Daring Dames and Tough Guys: ’50s Noir

There may be no finer time to visit vintage film than winter, when it’s best to stay far from the madding crowds, frigid winds, and the dismal multiplex fare released early in the year. And nothing matches the bleak weather like the film noirs from the 1950s, when the United States was grappling with the long shadow of the Holocaust, the Cold War, and McCarthyism. Here are my top ten must-sees of the genre – most of which are adapted from equally shadowy novels and short stories. What would be on your list?

“Kiss Me Deadly” (1955)
A hollow-eyed harbinger of the French New Wave, not to mention sunshine noir, this adaptation of Mickey Spillane’s whiskey-stained mystery drags Los Angeles detective Mike Hammer (Ralph Meeker) down a highway of twists and turns. Suffice it to say “Pulp Fiction” never would have happened without this film. Bonus: the debut of a young Cloris Leachman.

“The Killing” (1956)
Directed by a Stanley Kubrick so young he hadn’t yet learned to cleverly disguise his misanthropy, this smart-mouthed race-track thriller adapted by Kubrick and author Jim Thompson from a Lionel White novel is so seamlessly well-constructed – all time switchbacks and Sterling Hayden snarling at the sun – that it takes a while to realize just how beautifully gloomy it truly is.

“The Asphalt Jungle” (1950)
This adaptation of W. R. Burnett’s pulp novel may be John Huston’s greatest noir; certainly as a study in social and moral corruption it runs as deep as Fritz Lang’s films but offers a more finely honed irony. Sterling Hayden, that sneering prince of 1950s noir, shows up again, this time as a Midwestern hood embroiled in a million-dollar robbery. Bonus: Marilyn Monroe’s debut performance. Oh, Daddy!

“The Big Heat” (1953)
Speaking of Lang, his most compellingly subversive noir may be this adaptation of William P. McGivern’s Saturday Evening Post serial. Glenn Ford stars as a straight-arrow cop who’s far darker than he appears; Gloria Grahame plays a dame who’s not nearly as ditzy as she appears. With long shadows and even longer faces, this may be the Austrian helmer’s best study of the menace of moral ambiguity.

“Night and the City” (1950)
Director Jules Dassin’s first movie after being exiled from America is arguably the most underrated noir of this decade; its very title is wonderfully archetypical. Adapted from Gerald Kersh’s novel, it focuses on Richad Widmark as a two-bit grifter trying to muscle into the wrestling racket. As New York Magazine’s David Edelstein says, you can just see “Eisenhower’s America on the horizon, blooming with a dark underbelly of fear and nihilism.”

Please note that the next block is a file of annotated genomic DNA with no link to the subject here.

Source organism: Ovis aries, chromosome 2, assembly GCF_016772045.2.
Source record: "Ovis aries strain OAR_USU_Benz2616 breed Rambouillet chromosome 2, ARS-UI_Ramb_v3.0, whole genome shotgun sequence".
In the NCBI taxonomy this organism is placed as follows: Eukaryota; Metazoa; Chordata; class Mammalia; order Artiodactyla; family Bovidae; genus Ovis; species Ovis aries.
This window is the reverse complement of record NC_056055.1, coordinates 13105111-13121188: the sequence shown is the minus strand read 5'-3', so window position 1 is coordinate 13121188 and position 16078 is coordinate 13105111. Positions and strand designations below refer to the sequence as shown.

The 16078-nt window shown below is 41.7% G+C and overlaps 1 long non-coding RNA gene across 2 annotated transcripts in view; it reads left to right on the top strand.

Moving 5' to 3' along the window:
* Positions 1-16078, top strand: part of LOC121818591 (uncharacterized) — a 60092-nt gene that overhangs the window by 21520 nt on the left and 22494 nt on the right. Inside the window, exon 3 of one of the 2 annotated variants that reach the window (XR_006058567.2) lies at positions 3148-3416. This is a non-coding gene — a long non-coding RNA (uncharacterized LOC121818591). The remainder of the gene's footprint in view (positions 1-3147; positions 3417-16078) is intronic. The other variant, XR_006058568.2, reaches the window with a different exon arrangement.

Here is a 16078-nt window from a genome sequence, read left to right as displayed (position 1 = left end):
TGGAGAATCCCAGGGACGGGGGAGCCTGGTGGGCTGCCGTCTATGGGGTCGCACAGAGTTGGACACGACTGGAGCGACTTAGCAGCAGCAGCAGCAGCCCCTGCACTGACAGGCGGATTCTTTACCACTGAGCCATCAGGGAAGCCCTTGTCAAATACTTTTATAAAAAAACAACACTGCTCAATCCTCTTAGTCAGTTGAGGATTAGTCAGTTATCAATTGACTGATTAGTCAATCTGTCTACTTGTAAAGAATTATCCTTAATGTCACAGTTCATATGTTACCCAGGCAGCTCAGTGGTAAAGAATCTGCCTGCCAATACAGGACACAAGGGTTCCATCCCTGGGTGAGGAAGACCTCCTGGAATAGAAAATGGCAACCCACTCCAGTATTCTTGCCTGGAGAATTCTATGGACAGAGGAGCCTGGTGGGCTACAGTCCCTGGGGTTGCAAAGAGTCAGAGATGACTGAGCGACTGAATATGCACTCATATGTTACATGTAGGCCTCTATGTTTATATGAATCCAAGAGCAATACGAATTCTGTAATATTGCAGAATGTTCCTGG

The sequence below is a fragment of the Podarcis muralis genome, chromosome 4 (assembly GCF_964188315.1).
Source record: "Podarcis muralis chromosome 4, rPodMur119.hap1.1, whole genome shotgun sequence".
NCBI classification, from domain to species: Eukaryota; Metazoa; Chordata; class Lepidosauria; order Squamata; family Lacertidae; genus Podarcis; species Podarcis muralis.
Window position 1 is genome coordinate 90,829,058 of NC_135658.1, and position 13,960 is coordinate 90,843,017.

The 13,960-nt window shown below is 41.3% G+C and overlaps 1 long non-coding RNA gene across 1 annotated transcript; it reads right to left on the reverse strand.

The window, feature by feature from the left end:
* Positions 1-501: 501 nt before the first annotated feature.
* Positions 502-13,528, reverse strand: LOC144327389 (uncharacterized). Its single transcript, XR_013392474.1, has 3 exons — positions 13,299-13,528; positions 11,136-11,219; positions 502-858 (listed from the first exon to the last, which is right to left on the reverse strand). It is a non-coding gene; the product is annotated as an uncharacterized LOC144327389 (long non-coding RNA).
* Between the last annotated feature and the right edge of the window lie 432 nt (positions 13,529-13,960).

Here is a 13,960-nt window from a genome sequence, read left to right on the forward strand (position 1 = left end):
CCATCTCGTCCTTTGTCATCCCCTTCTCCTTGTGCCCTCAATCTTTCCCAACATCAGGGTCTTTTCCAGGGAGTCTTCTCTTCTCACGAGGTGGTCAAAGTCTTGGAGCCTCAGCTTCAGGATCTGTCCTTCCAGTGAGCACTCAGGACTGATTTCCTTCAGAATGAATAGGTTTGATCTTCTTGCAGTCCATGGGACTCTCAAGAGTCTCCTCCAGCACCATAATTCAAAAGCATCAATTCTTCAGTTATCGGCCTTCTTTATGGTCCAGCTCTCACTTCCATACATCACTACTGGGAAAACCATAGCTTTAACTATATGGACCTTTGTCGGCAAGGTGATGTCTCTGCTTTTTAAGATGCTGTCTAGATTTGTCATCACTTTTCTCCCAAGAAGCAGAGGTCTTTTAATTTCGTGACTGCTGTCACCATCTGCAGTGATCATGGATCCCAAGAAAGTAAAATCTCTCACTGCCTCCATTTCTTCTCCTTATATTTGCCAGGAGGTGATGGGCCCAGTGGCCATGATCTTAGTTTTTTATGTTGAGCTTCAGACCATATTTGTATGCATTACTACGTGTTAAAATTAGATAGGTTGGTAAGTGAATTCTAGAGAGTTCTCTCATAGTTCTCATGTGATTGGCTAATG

“While the City Sleeps” (1956)
Let’s start with the simple facts: A serial murderer known as the “lipstick killer.” A media magnate played by Vincent Price. Fritz Lang once again at the helm. And Charles Einstein’s novel The Bloody Spur as the source material. This is a classic “stop the presses” B movie that never lets up until we’re all strung out. Needless to say, it’s a must-see.

“Rififi” (1955)
Another Dassin import, this adaptation of Auguste Le Breton’s novel is widely heralded as one of the best crime films of all time. With its rainy backdrops, chiaroscuro, and perfectly paced tension, it’s also one of the most influential French noirs of all time. But it’d be worth the price of admission (or a rental) just for that famous heist scene that lasts a solid half-hour without one word of dialogue or note of music.

“The Prowler” (1951)
Written by the legendarily blacklisted screenwriter Dalton Trumbo under a pseudonym, this tale of an insurance scam gone awry stars Van Heflin as a no-good cop and Evelyn Keyes as a lethally dissatisfied wife. Clean and cool, the art direction offers a welcome contrast to the melodrama that eventually, and surprisingly satisfyingly, eventually boils over.

“Vertigo” (1958)
There are plenty of reasons why you could argue this Hitchcock pic doesn’t belong on this list: it’s in color and has virtually no “inky black shadows”; it boasts big stars, big hair, and a big budget. But as critic Stephen Whitty says, every other trope is in place in this adaptation of Pierre Boileau and Thomas Narcejac’s novel D’Entre Les Morts – the private eye, the mysterious dame, the swanky murderer, the deep twists of the plot (and the metaphorical knife). Starring Jimmy Stewart, Kim Novak, and Kim Novak yet again, it’s a noir that only improves with the year.

“Touch of Evil” (1958)
No matter what you think of the rest of this list, it’s hard to resist Orson Welles’s adaptation of Whit Masterson’s novel Badge of Evil. With slashing angles and a baleful expressionism, it stars Welles, Marlene Dietrich, Janet Leigh, and Charlton Heston in a border-town murder mystery that transcends the genre even as it embodies its best traits.

This was originally published at Signature.

"All, everything I understand, I understand only because I love."
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